A second collection from Papanikolas (Small Bird, Tell Me, not reviewed) that movingly details the struggles of Greek immigrants in America and their descendants, torn between the consolations and the constrictions of the old ways. These are quiet, domestic stories of a people shaped by a past and by religious rituals so ingrained that even the young can never entirely ignore them. Papanikolas's Greeks live in small towns, where they form close-knit communities. The lives of parents and grandparents revolve around family, church, and social clubs, but the younger generation seems eager to embrace a new identity as Americans. The title piece (the collection's best) is an affecting account of one woman's struggle both to shape and retain her identity. Athena, the youngest child of Greek immigrants, has (unlike her older sisters) gone to college and married outside the community; she suffers a severe breakdown when her eldest son, Paul, a zealous Mormon, pressures her to renounce the old faith and become a full-fledged Mormon. In other notable stories, Kallie, a young woman working in a hospital during the Depression, is stunned by the prejudice she encounters and fears that she'll have no choice but to marry within the suffocating confines of the local Greek community (``Country Hospital, 1939''); the acutely observed jealousies that are provoked by success cause two sisters and their husbands, once best friends, to grow apart (``Neither Nose Nor Ass''); and the differences between the old ways of doing things, and the often shocking new, are noted as women prepare for a church celebration (``Getting Ready for the Festival''). ``If I Don't Praise My House'' deals with a widow's encounter with old grievances; in ``The People Garden,'' an old woman finds that her garden stirs vivid memories of vanished family members. Evocative portraits of a people on the cusp, and of a culture caught in its dying but still resonant last moments.

Pub Date: Sept. 1, 1996

ISBN: 0-8040-0993-7

Page Count: 261

Publisher: Swallow Press/Ohio Univ.

Review Posted Online: May 20, 2010

Kirkus Reviews Issue: July 15, 1996

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It's being called a novel, but it is more a hybrid: short-stories/essays/confessions about the Vietnam War—the subject that O'Brien reasonably comes back to with every book. Some of these stories/memoirs are very good in their starkness and factualness: the title piece, about what a foot soldier actually has on him (weights included) at any given time, lends a palpability that makes the emotional freight (fear, horror, guilt) correspond superbly. Maybe the most moving piece here is "On The Rainy River," about a draftee's ambivalence about going, and how he decided to go: "I would go to war—I would kill and maybe die—because I was embarrassed not to." But so much else is so structurally coy that real effects are muted and disadvantaged: O'Brien is writing a book more about earnestness than about war, and the peekaboos of this isn't really me but of course it truly is serve no true purpose. They make this an annoyingly arty book, hiding more than not behind Hemingwayesque time-signatures and puerile repetitions about war (and memory and everything else, for that matter) being hell and heaven both. A disappointment.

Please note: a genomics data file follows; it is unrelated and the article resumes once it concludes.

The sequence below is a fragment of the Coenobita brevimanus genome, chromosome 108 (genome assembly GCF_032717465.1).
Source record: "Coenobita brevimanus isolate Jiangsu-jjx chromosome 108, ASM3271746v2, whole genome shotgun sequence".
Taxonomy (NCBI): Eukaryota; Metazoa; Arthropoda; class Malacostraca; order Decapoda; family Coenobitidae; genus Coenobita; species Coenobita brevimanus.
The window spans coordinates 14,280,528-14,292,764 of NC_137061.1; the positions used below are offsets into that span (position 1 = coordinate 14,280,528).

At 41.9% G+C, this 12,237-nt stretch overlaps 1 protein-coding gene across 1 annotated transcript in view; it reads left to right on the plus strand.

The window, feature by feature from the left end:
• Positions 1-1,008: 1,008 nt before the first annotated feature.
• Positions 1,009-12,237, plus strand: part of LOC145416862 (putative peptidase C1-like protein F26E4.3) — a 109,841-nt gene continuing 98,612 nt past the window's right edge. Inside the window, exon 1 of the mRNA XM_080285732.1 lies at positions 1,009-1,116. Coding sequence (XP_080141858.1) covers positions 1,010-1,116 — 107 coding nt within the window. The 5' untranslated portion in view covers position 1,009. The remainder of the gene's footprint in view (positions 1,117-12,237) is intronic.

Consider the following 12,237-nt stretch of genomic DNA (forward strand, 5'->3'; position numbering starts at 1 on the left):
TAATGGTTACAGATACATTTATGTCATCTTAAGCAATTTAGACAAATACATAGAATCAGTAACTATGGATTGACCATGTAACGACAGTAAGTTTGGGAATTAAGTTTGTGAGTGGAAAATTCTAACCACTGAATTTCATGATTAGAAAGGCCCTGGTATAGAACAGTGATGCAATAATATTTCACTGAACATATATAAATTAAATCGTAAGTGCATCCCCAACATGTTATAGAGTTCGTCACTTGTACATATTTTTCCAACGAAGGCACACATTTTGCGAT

Pub Date: March 28, 1990

ISBN: 0618706410

Page Count: 256

Publisher: Houghton Mifflin

Review Posted Online: Oct. 2, 2011

Kirkus Reviews Issue: Feb. 15, 1990

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Old-fashioned short fiction: honest, probing and moving.


One of America’s great novelists (Lost Memory of Skin, 2011, etc.) also writes excellent stories, as his sixth collection reminds readers.

Don’t expect atmospheric mood poems or avant-garde stylistic games in these dozen tales. Banks is a traditionalist, interested in narrative and character development; his simple, flexible prose doesn’t call attention to itself as it serves those aims. The intricate, not necessarily permanent bonds of family are a central concern. The bleak, stoic “Former Marine” depicts an aging father driven to extremes because he’s too proud to admit to his adult sons that he can no longer take care of himself. In the heartbreaking title story, the death of a beloved dog signals the final rupture in a family already rent by divorce. Fraught marriages in all their variety are unsparingly scrutinized in “Christmas Party,” Big Dog” and “The Outer Banks." But as the collection moves along, interactions with strangers begin to occupy center stage. The protagonist of “The Invisible Parrot” transcends the anxieties of his hard-pressed life through an impromptu act of generosity to a junkie. A man waiting in an airport bar is the uneasy recipient of confidences about “Searching for Veronica” from a woman whose truthfulness and motives he begins to suspect, until he flees since “the only safe response is to quarantine yourself.” Lurking menace that erupts into violence features in many Banks novels, and here, it provides jarring climaxes to two otherwise solid stories, “Blue” and “The Green Door.” Yet Banks quietly conveys compassion for even the darkest of his characters. Many of them (like their author) are older, at a point in life where options narrow and the future is uncomfortably close at hand—which is why widowed Isabel’s fearless shucking of her confining past is so exhilarating in “SnowBirds,” albeit counterbalanced by her friend Jane’s bleak acceptance of her own limited prospects.

Old-fashioned short fiction: honest, probing and moving.

Pub Date: Nov. 12, 2013

ISBN: 978-0-06-185765-2

Page Count: 304

Publisher: Ecco/HarperCollins

Review Posted Online: Sept. 1, 2013

Kirkus Reviews Issue: Sept. 15, 2013

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